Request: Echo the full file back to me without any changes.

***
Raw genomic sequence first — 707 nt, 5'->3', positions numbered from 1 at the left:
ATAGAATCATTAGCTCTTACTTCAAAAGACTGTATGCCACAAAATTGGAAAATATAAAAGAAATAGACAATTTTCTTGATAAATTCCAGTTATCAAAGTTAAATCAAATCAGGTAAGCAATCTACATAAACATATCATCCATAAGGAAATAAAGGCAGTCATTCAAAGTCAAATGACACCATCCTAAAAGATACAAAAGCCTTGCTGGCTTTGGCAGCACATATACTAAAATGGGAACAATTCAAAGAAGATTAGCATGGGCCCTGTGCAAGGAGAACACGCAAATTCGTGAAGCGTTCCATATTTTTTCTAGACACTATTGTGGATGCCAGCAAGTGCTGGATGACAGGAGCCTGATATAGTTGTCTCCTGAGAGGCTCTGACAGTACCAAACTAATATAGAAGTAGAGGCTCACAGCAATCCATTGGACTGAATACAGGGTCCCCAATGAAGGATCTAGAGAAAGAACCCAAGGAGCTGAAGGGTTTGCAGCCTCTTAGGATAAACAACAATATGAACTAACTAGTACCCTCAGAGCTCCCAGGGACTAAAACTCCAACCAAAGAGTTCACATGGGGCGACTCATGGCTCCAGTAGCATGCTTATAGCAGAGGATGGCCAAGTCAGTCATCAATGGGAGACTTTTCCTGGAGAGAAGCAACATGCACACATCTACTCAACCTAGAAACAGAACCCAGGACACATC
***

Raw genomic sequence first — 707 nt, 5'->3', positions numbered from 1 at the left:
ATAGAATCATTAGCTCTTACTTCAAAAGACTGTATGCCACAAAATTGGAAAATATAAAAGAAATAGACAATTTTCTTGATAAATTCCAGTTATCAAAGTTAAATCAAATCAGGTAAGCAATCTACATAAACATATCATCCATAAGGAAATAAAGGCAGTCATTCAAAGTCAAATGACACCATCCTAAAAGATACAAAAGCCTTGCTGGCTTTGGCAGCACATATACTAAAATGGGAACAATTCAAAGAAGATTAGCATGGGCCCTGTGCAAGGAGAACACGCAAATTCGTGAAGCGTTCCATATTTTTTCTAGACACTATTGTGGATGCCAGCAAGTGCTGGATGACAGGAGCCTGATATAGTTGTCTCCTGAGAGGCTCTGACAGTACCAAACTAATATAGAAGTAGAGGCTCACAGCAATCCATTGGACTGAATACAGGGTCCCCAATGAAGGATCTAGAGAAAGAACCCAAGGAGCTGAAGGGTTTGCAGCCTCTTAGGATAAACAACAATATGAACTAACTAGTACCCTCAGAGCTCCCAGGGACTAAAACTCCAACCAAAGAGTTCACATGGGGCGACTCATGGCTCCAGTAGCATGCTTATAGCAGAGGATGGCCAAGTCAGTCATCAATGGGAGACTTTTCCTGGAGAGAAGCAACATGCACACATCTACTCAACCTAGAAACAGAACCCAGGACACATC